Early this month, the Milken Institute released its study of the best-performing U.S. cities and metropolitan areas. The study ranks cities on things like job growth, wage growth, technology output and local gross domestic product growth for the year -- and the information certainly offers some real value for investors. Strong economic growth in a particular city leads to population growth, as well as an increase in city and local tax revenue.
In addition, property values stabilize and begin to recover much quickly in parts of the country with strong economic performance. Builders with a strong presence will do better than their peers around the country. Infrastructure contractors will see an uptick in contract awards, and their top and bottom lines will rise faster than at many national companies. Finally, real estate investment trusts with a solid presence in strong market will see higher occupancy rates and lease rates. An astute investor, therefore, can use the information in the report to find all sorts of investable opportunities.
It occurred to me this morning, as my coffee kicked in, that the report is probably most useful to those of us who follow and invest in the smaller regional and community banks. A healthy, growing job market means the region is set to experience income and job growth. This means higher deposits, more loan demand and improving collateral value. The business community will be looking for business financing, and contractors will be borrowing to build homes in order to meet new demand. It's the start of the sweet spot in a recovery for banks; larger banks will want to expand in the region, and often the easiest way will be to just buy a smaller competitor. If we combine the Milken report with the Trade of the Decade in small bank stocks, we could come up with banks poised to see huge potential returns.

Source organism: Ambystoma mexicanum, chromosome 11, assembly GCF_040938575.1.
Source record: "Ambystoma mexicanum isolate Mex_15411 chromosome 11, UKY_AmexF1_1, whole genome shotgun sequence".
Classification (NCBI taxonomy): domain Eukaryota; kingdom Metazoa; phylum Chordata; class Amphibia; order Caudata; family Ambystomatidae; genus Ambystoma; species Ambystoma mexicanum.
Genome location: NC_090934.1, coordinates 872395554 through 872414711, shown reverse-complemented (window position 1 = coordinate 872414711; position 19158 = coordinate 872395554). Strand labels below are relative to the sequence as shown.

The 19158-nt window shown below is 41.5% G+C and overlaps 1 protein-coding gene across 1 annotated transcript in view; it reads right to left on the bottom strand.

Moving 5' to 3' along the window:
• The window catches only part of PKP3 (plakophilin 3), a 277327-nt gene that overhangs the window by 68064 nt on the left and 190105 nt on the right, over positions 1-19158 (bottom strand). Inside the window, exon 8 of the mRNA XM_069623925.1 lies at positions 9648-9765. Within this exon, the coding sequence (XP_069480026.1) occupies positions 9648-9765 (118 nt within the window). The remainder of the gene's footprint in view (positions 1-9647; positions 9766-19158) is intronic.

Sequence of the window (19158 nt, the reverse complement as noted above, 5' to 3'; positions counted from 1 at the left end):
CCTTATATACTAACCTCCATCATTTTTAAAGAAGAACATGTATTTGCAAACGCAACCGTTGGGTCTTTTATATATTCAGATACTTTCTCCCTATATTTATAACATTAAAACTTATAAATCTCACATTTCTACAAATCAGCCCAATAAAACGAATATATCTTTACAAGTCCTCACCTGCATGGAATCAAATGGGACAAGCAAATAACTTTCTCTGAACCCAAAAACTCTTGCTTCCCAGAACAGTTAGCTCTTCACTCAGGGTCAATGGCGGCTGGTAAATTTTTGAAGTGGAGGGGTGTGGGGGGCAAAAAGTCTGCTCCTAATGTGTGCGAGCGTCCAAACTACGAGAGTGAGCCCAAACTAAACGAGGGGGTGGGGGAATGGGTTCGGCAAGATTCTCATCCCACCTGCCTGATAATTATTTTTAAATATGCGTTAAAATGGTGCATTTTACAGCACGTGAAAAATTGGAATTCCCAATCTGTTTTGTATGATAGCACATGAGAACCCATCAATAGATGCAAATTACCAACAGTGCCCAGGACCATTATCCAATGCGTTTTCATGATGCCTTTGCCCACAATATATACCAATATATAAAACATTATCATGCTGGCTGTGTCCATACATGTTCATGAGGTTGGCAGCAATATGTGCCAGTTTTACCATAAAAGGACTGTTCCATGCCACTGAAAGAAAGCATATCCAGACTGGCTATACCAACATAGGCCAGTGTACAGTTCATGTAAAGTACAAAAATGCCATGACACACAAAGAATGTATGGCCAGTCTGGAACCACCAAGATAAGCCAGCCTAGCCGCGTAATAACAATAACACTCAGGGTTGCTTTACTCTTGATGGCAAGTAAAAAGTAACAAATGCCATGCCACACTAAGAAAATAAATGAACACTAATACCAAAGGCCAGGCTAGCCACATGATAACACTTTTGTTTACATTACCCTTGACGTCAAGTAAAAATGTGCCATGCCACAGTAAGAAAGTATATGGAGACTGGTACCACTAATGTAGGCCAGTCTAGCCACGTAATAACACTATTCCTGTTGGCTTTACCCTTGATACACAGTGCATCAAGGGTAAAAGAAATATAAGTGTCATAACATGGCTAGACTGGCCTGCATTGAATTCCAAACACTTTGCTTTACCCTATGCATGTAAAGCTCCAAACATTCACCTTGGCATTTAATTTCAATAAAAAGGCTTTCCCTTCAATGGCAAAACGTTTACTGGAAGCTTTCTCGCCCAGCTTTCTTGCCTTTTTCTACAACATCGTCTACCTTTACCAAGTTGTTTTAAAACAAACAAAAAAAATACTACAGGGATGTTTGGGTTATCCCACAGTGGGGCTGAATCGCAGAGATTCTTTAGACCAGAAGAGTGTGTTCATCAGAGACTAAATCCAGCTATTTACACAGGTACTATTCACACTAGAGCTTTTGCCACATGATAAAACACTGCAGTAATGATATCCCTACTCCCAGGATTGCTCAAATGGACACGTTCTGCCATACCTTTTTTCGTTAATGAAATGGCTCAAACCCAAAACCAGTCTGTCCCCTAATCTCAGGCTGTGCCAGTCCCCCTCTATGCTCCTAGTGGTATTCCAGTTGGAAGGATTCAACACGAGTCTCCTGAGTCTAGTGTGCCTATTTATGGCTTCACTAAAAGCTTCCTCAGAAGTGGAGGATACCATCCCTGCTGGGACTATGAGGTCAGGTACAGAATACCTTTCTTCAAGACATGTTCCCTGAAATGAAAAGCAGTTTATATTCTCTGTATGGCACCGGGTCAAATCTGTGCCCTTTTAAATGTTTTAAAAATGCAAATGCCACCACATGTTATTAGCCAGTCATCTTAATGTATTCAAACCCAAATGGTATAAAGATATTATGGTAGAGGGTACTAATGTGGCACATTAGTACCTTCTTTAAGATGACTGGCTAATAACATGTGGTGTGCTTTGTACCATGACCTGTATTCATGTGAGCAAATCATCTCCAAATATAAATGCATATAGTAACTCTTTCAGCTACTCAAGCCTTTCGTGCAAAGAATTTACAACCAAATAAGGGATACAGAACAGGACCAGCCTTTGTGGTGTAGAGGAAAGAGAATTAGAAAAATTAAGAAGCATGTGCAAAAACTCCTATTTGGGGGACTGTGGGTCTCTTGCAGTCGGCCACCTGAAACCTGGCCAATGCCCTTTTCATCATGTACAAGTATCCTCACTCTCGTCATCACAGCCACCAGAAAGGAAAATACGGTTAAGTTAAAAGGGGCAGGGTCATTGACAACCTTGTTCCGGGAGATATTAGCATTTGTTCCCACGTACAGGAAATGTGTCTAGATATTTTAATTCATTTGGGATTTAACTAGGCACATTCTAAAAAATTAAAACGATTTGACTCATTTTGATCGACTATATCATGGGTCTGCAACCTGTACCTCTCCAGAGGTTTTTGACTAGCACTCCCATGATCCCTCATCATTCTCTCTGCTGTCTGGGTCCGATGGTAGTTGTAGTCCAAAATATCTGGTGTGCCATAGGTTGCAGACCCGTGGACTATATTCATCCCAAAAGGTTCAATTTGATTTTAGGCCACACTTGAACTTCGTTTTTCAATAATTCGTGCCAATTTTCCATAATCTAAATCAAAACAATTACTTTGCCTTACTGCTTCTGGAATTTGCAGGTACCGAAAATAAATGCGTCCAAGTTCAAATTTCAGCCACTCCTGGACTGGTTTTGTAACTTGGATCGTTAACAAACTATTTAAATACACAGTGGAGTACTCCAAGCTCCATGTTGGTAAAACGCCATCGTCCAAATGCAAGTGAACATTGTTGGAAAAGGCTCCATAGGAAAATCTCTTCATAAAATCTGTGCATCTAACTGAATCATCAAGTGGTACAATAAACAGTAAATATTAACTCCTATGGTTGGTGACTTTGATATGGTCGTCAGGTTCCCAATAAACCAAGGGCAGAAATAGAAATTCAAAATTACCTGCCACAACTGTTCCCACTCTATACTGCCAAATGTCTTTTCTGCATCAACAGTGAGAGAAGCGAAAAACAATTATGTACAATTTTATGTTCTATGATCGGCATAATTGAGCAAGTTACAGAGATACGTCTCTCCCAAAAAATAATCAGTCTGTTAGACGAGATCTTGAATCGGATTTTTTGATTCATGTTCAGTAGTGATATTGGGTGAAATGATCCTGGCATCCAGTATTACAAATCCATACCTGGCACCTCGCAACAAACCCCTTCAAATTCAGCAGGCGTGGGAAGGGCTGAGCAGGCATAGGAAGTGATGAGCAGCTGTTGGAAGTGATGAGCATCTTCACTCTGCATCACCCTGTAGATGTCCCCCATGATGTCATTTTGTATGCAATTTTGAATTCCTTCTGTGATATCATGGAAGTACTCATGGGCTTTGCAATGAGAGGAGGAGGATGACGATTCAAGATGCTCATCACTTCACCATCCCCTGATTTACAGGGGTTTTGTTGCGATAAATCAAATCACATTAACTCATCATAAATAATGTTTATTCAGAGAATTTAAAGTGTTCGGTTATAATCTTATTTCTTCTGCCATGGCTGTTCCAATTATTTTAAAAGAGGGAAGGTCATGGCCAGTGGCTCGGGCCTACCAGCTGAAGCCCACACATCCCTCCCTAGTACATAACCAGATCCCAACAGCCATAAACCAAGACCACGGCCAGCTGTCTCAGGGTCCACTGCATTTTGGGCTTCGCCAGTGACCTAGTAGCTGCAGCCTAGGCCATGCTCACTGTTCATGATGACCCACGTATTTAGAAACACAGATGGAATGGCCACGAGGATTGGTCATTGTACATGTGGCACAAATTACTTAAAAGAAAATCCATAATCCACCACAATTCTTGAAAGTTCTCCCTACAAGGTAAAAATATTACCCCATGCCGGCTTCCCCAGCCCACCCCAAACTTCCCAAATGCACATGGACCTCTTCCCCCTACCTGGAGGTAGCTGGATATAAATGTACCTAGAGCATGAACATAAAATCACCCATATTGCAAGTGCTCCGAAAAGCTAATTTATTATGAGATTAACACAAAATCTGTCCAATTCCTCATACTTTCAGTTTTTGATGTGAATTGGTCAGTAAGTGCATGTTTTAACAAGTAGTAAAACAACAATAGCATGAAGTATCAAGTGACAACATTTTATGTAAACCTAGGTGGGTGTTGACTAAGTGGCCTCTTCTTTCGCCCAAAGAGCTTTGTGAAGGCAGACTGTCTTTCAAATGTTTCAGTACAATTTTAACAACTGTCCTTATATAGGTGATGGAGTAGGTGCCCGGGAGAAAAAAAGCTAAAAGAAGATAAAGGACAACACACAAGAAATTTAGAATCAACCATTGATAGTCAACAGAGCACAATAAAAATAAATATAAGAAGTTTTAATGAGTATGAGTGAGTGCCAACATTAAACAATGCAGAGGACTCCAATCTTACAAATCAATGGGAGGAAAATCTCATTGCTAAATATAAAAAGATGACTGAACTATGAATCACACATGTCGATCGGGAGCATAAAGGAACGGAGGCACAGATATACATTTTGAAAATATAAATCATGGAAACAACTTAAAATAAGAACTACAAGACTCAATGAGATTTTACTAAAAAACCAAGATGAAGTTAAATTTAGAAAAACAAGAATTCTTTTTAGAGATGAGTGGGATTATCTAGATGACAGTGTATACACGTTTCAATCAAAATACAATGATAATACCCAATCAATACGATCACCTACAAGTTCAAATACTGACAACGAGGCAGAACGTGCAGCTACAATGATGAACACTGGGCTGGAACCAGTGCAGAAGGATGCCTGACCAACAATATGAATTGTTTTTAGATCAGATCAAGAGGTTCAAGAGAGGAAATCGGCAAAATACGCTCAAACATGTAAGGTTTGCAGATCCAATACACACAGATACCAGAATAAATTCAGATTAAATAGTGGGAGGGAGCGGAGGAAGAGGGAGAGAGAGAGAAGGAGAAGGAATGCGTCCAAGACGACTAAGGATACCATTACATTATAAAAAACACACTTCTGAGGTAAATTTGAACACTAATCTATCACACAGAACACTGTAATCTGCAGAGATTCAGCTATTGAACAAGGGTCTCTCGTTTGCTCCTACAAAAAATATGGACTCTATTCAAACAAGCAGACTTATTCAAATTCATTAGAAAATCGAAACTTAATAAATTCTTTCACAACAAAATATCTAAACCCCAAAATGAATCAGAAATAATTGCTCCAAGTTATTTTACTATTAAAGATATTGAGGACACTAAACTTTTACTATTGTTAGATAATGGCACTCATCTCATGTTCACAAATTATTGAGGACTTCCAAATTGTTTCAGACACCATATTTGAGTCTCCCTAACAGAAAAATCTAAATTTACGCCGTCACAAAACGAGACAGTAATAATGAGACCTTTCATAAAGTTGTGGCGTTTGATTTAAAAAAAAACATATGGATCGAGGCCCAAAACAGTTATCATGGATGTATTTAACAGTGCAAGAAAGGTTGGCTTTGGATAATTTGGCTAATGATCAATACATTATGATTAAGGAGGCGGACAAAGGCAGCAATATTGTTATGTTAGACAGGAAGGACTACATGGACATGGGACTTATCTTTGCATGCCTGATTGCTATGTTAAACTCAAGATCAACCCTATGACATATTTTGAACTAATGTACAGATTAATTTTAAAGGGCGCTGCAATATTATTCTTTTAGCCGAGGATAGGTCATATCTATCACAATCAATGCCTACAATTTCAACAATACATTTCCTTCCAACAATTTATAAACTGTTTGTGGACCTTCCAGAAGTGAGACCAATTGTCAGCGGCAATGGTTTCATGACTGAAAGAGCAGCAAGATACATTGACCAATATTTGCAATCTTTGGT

The No. 1 region last year was San Jose, Calif. Business spending in information technology is starting to pick up there once again, and apps for smartphones and social media are exploding -- and this helped the region jump 50 spots to claim the top contender. The largest bank in the region is SVB Financial (SIVB) with more than $20 billion in assets. The bank's strong presence and reputation in the valley means the shares are not cheap: Shares trade at 1.6x tangible book value. It has great relationships with the major players in Silicon Valley, however, including the leading companies and venture capital firms. The stock only trades below book in severe banking selloffs, such as that of the early 1990s and in 2008 -- but, when it does, the stock should be bought.
Heritage Commerce Bank (HTBK) is a smaller institution in the region that does not demand the same valuation premium. This stock trades right at tangible book value, and it has solid financials. The equity-to-asset ratio is a healthy 12.1, and nonperforming assets are at just 1.56% of total assets. The bank also has $1.14 billion in deposits spread among its 11 branches in the area. Heritage projects itself as a community bank started by businesspeople, for businesspeople, and this is reflected in its loan portfolio. More than 80% of its loans are commercial and industrial or commercial real estate loans. While this might be a red flag in a weaker region, this is actually a positive factor in a growing region such as Silicon Valley.
Heritage has been working to further strengthen its balance sheet and enhance its future prospects. It redeemed its preferred stock in 2012, and it also paid off subordinated debt prior to maturity. In the third quarter, the bank had 13% deposit growth and posted its ninth consecutive quarter of profitability. Given the strong growth potential in the region, the stock is cheap enough to buy -- and, perhaps, to scale into even more cheaply over time.
Apparently I am not the only one who thinks this is the case. Two insiders were accumulating Heritage shares back in August. Value-investing legend Michael Price, of MFP Advisors, owns almost 5% of the bank. Charles Moore's Banc Funds is also a large shareholder of the bank. In the third quarter of last year, 24 institutions increased or initiated a stake in the bank.
It is worth noting that, for those willing to do the work, there are several microcap banks operating in the region with cheap shares, as well as strong balance sheets and loan portfolios. They are far too small to mention here, but some legwork could pay off for bank-stock buyers willing to do engage in it.
Combining the Milken list of economically strong cites with the basic concepts of the Trade of the Decade strikes me as a very worthwhile activity. On Wednesday, I will continue our search for safe and cheap banks in high-growth regions of the country.